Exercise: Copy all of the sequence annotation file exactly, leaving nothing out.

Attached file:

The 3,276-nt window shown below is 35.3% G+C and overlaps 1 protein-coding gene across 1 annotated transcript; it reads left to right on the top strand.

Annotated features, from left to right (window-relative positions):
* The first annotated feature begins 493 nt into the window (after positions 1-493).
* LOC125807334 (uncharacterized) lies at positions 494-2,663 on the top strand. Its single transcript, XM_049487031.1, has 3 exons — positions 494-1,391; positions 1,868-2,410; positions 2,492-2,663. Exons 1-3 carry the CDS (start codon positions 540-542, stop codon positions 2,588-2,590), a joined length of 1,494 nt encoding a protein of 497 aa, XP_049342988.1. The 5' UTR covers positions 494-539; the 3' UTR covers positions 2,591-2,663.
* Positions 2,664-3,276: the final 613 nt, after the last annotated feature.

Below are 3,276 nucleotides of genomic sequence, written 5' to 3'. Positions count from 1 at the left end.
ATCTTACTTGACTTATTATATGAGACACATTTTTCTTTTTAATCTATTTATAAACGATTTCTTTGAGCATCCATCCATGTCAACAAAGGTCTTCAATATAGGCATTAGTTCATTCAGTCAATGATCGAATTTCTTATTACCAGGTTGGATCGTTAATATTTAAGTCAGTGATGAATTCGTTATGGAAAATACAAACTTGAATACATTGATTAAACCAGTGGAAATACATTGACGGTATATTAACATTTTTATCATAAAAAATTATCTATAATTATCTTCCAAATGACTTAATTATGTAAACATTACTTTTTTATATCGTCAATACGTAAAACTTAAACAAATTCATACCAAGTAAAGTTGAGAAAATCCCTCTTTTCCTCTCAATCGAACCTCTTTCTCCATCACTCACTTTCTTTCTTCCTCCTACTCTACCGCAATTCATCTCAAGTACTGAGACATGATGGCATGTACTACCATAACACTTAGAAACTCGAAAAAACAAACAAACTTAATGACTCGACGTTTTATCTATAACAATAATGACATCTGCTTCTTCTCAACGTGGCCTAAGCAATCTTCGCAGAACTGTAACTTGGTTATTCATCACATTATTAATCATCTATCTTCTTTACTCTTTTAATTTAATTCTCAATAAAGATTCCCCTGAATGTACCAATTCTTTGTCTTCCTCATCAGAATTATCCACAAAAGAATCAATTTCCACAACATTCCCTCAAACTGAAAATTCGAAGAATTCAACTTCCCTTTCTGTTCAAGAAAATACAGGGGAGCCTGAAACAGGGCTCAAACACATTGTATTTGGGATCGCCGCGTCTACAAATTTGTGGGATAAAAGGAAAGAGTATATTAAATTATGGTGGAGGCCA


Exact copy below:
The 3,276-nt window shown below is 35.3% G+C and overlaps 1 protein-coding gene across 1 annotated transcript; it reads left to right on the top strand.

Annotated features, from left to right (window-relative positions):
* The first annotated feature begins 493 nt into the window (after positions 1-493).
* LOC125807334 (uncharacterized) lies at positions 494-2,663 on the top strand. Its single transcript, XM_049487031.1, has 3 exons — positions 494-1,391; positions 1,868-2,410; positions 2,492-2,663. Exons 1-3 carry the CDS (start codon positions 540-542, stop codon positions 2,588-2,590), a joined length of 1,494 nt encoding a protein of 497 aa, XP_049342988.1. The 5' UTR covers positions 494-539; the 3' UTR covers positions 2,591-2,663.
* Positions 2,664-3,276: the final 613 nt, after the last annotated feature.

Below are 3,276 nucleotides of genomic sequence, written 5' to 3'. Positions count from 1 at the left end.
ATCTTACTTGACTTATTATATGAGACACATTTTTCTTTTTAATCTATTTATAAACGATTTCTTTGAGCATCCATCCATGTCAACAAAGGTCTTCAATATAGGCATTAGTTCATTCAGTCAATGATCGAATTTCTTATTACCAGGTTGGATCGTTAATATTTAAGTCAGTGATGAATTCGTTATGGAAAATACAAACTTGAATACATTGATTAAACCAGTGGAAATACATTGACGGTATATTAACATTTTTATCATAAAAAATTATCTATAATTATCTTCCAAATGACTTAATTATGTAAACATTACTTTTTTATATCGTCAATACGTAAAACTTAAACAAATTCATACCAAGTAAAGTTGAGAAAATCCCTCTTTTCCTCTCAATCGAACCTCTTTCTCCATCACTCACTTTCTTTCTTCCTCCTACTCTACCGCAATTCATCTCAAGTACTGAGACATGATGGCATGTACTACCATAACACTTAGAAACTCGAAAAAACAAACAAACTTAATGACTCGACGTTTTATCTATAACAATAATGACATCTGCTTCTTCTCAACGTGGCCTAAGCAATCTTCGCAGAACTGTAACTTGGTTATTCATCACATTATTAATCATCTATCTTCTTTACTCTTTTAATTTAATTCTCAATAAAGATTCCCCTGAATGTACCAATTCTTTGTCTTCCTCATCAGAATTATCCACAAAAGAATCAATTTCCACAACATTCCCTCAAACTGAAAATTCGAAGAATTCAACTTCCCTTTCTGTTCAAGAAAATACAGGGGAGCCTGAAACAGGGCTCAAACACATTGTATTTGGGATCGCCGCGTCTACAAATTTGTGGGATAAAAGGAAAGAGTATATTAAATTATGGTGGAGGCCA